An effective Product Marketing team is most probably the best insurance policy for any new venture. For a trading company the Sales team and CEO’s all have tunnel vision on next quarter’s revenue. The role of product marketing is to build next year’s revenue and ensure that any investment in product development produces a measurable return.
The finite definition of product marketing’s function is variable, but it unanimously does include the full range of marketing activities, rather than just promotion activities. Noting that for too many business people, marketing is just a promotion activity.
Key activities of pure product marketing that are often absent in businesses include:
- Assessment and validation of markets. Will someone actually buy this product once it is created?
- Access to channels to market – smart go-to market strategies and distribution agreements that are workable and will not conflict with potential company exit strategies.
- Return on Investment – working out if this is the best use of the company’s capital and when and how will it get a return.
- Development of effective sales collateral and messaging – that communicates what is relevant to customers, rather than a feature or technology list.
Check your company’s marketing activities against this great list from www.pragmaticmarketing.com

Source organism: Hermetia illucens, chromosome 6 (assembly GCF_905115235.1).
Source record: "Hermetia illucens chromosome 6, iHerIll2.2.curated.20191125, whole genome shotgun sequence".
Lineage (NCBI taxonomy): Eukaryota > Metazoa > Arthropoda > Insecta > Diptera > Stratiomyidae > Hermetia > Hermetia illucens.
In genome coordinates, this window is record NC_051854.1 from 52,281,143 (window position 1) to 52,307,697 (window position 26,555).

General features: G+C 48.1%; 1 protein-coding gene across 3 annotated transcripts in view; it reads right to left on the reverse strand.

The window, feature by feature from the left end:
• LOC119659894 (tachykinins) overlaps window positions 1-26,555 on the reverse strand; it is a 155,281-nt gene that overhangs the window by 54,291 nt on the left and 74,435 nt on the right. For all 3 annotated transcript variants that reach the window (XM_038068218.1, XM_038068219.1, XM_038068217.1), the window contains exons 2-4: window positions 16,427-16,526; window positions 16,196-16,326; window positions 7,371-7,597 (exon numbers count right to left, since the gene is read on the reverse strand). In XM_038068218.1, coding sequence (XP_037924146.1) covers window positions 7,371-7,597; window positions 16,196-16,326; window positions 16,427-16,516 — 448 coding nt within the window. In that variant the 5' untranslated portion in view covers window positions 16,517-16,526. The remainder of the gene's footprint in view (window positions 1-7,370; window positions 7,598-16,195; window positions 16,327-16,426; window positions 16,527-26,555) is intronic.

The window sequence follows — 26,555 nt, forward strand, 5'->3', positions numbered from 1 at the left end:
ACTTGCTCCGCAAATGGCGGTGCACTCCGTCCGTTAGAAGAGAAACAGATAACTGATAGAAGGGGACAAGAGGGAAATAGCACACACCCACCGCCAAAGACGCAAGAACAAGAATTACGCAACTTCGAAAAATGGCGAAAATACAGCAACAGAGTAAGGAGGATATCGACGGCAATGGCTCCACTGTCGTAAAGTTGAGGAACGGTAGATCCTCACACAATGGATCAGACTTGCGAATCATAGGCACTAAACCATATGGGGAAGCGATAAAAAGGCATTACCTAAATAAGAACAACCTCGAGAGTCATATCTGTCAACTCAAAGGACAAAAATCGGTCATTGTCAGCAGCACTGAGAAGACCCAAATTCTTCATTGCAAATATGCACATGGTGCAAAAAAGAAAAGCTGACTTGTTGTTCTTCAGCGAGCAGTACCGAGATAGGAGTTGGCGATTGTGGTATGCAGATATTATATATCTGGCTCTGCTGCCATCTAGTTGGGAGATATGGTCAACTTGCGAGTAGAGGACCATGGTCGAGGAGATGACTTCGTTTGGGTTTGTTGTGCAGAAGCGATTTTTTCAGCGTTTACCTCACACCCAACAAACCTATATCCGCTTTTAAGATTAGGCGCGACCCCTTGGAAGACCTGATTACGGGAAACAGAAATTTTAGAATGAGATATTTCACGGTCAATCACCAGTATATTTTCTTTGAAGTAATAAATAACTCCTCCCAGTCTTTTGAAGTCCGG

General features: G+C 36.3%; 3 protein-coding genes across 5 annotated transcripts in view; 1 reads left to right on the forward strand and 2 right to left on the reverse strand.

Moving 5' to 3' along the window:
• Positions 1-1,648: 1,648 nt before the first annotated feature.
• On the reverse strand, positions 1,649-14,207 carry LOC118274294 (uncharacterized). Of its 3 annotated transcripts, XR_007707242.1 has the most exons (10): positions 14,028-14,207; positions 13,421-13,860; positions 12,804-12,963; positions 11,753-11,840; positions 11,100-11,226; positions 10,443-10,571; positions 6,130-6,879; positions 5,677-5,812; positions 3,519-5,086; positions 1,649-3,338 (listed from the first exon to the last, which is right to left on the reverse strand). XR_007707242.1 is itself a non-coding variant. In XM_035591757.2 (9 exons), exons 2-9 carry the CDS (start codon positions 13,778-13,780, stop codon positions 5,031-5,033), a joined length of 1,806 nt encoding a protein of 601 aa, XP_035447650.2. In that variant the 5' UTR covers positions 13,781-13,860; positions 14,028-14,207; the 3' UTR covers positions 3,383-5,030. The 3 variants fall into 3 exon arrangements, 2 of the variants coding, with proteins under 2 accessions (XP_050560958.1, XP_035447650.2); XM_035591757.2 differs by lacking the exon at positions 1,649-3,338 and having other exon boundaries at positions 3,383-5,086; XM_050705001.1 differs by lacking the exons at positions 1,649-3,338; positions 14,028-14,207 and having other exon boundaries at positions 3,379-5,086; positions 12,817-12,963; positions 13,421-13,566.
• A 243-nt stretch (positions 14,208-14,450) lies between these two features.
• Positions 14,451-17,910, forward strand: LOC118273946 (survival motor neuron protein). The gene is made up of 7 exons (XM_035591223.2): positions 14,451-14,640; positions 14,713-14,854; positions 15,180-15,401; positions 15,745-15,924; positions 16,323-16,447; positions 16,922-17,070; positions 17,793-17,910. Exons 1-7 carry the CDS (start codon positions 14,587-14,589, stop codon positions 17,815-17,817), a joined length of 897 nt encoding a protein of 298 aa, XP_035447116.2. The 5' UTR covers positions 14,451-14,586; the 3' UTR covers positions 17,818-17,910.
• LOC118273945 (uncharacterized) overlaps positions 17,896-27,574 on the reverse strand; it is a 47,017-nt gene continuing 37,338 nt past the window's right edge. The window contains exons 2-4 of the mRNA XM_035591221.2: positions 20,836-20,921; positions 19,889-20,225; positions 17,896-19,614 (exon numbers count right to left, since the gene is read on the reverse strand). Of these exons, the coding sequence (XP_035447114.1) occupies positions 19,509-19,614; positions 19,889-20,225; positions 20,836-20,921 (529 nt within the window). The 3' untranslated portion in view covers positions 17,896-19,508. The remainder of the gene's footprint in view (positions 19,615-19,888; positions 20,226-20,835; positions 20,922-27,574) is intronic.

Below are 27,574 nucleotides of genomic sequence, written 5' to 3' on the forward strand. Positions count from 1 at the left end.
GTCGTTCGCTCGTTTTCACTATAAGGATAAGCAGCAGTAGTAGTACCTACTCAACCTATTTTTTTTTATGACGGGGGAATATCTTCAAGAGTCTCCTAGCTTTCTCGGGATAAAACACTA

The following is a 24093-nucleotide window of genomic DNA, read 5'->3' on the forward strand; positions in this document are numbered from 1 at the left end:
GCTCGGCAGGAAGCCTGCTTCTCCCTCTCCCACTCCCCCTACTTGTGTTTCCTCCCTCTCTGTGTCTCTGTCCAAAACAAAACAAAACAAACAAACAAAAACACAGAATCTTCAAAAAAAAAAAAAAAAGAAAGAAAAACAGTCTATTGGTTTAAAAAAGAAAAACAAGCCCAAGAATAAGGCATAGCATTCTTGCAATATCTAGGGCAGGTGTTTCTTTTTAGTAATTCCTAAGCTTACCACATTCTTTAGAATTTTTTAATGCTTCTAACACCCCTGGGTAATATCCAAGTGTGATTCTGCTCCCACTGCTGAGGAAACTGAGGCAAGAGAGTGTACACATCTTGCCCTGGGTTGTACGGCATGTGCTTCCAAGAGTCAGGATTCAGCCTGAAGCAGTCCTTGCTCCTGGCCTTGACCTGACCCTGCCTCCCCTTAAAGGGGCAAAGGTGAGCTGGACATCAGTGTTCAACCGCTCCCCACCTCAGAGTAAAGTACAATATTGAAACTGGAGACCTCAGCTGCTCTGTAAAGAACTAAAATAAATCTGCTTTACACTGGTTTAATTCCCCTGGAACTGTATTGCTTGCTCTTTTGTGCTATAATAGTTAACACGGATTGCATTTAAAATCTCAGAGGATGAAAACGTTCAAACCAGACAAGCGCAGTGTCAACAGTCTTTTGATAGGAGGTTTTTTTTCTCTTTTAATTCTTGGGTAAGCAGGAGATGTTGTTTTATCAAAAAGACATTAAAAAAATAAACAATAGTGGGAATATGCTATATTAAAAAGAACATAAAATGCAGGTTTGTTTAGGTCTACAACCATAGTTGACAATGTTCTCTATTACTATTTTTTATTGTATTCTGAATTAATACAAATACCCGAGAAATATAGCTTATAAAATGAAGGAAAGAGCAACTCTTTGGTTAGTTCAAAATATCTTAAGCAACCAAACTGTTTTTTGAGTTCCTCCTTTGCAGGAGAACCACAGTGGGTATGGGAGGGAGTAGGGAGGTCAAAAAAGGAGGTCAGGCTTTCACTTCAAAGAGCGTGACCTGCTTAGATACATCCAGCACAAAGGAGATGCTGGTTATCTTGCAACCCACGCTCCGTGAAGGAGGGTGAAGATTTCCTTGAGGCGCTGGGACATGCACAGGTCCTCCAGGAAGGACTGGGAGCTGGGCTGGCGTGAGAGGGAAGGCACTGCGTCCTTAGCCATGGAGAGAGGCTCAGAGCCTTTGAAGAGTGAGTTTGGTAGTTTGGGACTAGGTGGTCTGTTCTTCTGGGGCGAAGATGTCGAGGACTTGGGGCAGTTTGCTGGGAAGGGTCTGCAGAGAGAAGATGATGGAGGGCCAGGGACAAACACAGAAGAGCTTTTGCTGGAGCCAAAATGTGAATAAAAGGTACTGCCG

This is one area we have a lot to learn from American technology companies. New Zealand technology companies often make the first move of appointing product managers, to manage product road maps, product requirements definitions, and act as the referee between sales and development teams.
My suggestion following on from my recent Rule of 10’s post is, at the very least, budget an equivalent amount of money in the complete list of marketing activities as you do in product development. Likewise, balance your marketing spend between strategic and tactical activities.
I would encourage CEO’s of companies, Crown Research Institutes and universities to explore this missing discipline. I would also welcome the Ministry of Science and Innovation to begin to invest in this crucial area of commercialisation, rather than just the science part.